The ingenuity and imagination of peoples of the developing world continue, unfortunately, to remain untapped resources…. Our experience from Aleppo to Zanzibar has taught us that private initiative, properly applied and encouraged, can help revitalise historic cities of the Islamic world, even in resource-poor environments. Through interventions ranging from micro-finance, skills development, healthcare and sanitation, to investment in high-end tourism and urban development, we have been able to catalyse a process of change which an empowered local population itself will have the capacity to sustain.

MAYBE INCOMPLETE: The remarks below were reported in the press, however it is unclear if they were part of a speech or if additional remarks were also made. We would be very grateful if any of our readers who may have a complete record would kindly share it with us. Please click here for information on making submissions to NanoWisdoms; we thank you for your assistance.

AKDN Press Release, Timbuktu, 10 October 2003

Walking through the sand-swept alleys of this ancient seat of learning [,Timbuktu,] to the 14th century Djingereiber Mosque, the Aga Khan, accompanied by Mali’s Prime Minster Ahmed Mohamed Ag Hamani, spoke of the need for cultural revitalisation to be linked to focused investment in the social sector and carefully planned economic development.

The Aga Khan noted that Mali’s considerable cultural and intellectual heritage presented opportunities for long-term development that could also begin to address the country’s more pressing needs. Careful and sensitive investment, in close collaboration with the people who were the custodians of this heritage, was required, he said, to increase its potential for social and economic benefits to the country.

The Aga Khan noted that Mali’s considerable cultural and intellectual heritage presented opportunities for long-term development that could also begin to address the country’s more pressing needs. Careful and sensitive investment, in close collaboration with the people who were the custodians of this heritage, was required, he said, to increase its potential for social and economic benefits to the country.

“The ingenuity and imagination of peoples of the developing world continue, unfortunately, to remain untapped resources,” said the Aga Khan in admiration of the remarkable mud-brick architecture of the mosques whose changing forms he characterised as “a testimony to the strength of faith and a resolve to adapt to changing realities whilst remaining true to tradition.” There was, he said, an urgent need for the world to acknowledge and “rediscover” these resources.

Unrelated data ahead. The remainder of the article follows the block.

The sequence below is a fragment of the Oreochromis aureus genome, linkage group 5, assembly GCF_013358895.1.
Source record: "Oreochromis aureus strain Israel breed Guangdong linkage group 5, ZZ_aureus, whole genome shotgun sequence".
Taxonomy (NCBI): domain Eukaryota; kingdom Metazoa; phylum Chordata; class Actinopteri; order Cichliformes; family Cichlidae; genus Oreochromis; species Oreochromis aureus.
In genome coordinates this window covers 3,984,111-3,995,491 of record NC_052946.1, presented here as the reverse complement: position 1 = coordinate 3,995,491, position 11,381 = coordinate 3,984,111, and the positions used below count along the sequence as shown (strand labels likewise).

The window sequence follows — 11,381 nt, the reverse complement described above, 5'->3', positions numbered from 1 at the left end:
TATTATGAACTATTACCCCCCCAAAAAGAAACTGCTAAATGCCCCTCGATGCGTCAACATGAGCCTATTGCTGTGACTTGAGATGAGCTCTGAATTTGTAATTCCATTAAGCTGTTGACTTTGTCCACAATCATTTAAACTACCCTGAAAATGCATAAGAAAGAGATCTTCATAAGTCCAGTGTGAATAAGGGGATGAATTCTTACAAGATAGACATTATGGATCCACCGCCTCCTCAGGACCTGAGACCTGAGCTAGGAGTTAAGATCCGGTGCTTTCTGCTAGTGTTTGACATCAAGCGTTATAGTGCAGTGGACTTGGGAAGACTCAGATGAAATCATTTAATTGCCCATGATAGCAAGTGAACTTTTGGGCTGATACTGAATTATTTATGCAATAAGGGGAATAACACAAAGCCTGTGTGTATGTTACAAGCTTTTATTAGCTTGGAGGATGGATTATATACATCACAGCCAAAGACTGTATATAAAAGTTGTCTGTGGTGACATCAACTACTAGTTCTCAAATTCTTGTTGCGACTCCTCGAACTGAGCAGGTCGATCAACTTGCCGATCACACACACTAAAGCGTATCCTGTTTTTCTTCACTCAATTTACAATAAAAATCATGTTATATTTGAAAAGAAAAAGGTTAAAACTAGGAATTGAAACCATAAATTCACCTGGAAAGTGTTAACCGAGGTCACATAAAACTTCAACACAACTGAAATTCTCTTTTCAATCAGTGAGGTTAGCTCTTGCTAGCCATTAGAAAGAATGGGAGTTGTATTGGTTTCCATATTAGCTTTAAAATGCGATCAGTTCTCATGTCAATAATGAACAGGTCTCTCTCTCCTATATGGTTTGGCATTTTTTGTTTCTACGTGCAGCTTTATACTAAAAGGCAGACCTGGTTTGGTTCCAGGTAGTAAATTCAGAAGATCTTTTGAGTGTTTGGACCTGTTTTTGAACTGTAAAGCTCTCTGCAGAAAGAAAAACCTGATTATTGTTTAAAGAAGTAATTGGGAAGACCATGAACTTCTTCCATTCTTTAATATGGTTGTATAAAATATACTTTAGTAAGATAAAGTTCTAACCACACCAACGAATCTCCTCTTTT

Our experience from Aleppo to Zanzibar has taught us that private initiative, properly applied and encouraged, can help revitalise historic cities of the Islamic world, even in resource-poor environments. Through interventions ranging from micro-finance, skills development, healthcare and sanitation, to investment in high-end tourism and urban development, we have been able to catalyse a process of change which an empowered local population itself will have the capacity to sustain.

l’Essor, Mali, No. 15060, 13 October 2003

Remarks made in the Ahmed Baba Centre visitor book:

Original French: Je vous félicite pour cette collection tout à fait remarquable et j’espère qu’elle connaîtra l’essor mondial qu’elle mérite. C’est un privilège immense de pouvoir visiter ces sites historiques, de voir ces collections de documents d’une très très grande importance pour mieux comprendre notre passé dans l’Ummah mais pour en retirer des leçons également pour l’avenir. Et j’espère que le rayonnement de Tombouctou qui a été extraordinaire, il y a des centaines d’années, pourra rentrer de nouveau dans l’avenir du Ummah. Il faut bien dire que nous avons besoin de chercher l’inspiration de notre passé pour pouvoir bien planifier notre avenir.

Ismaili.net translation:… It is an immense privilege to visit these historical sites, to see these collections of documents which are of a great importance in order to better understand our past in the Ummah, but also to draw lessons for the future. And I hope that the enlightenment of Timbuktu, which was extraordinary centuries ago, will be able to re-emerge in the future of the Ummah. One should recognise that we need to search our inspiration from the past in order to better plan for our future.

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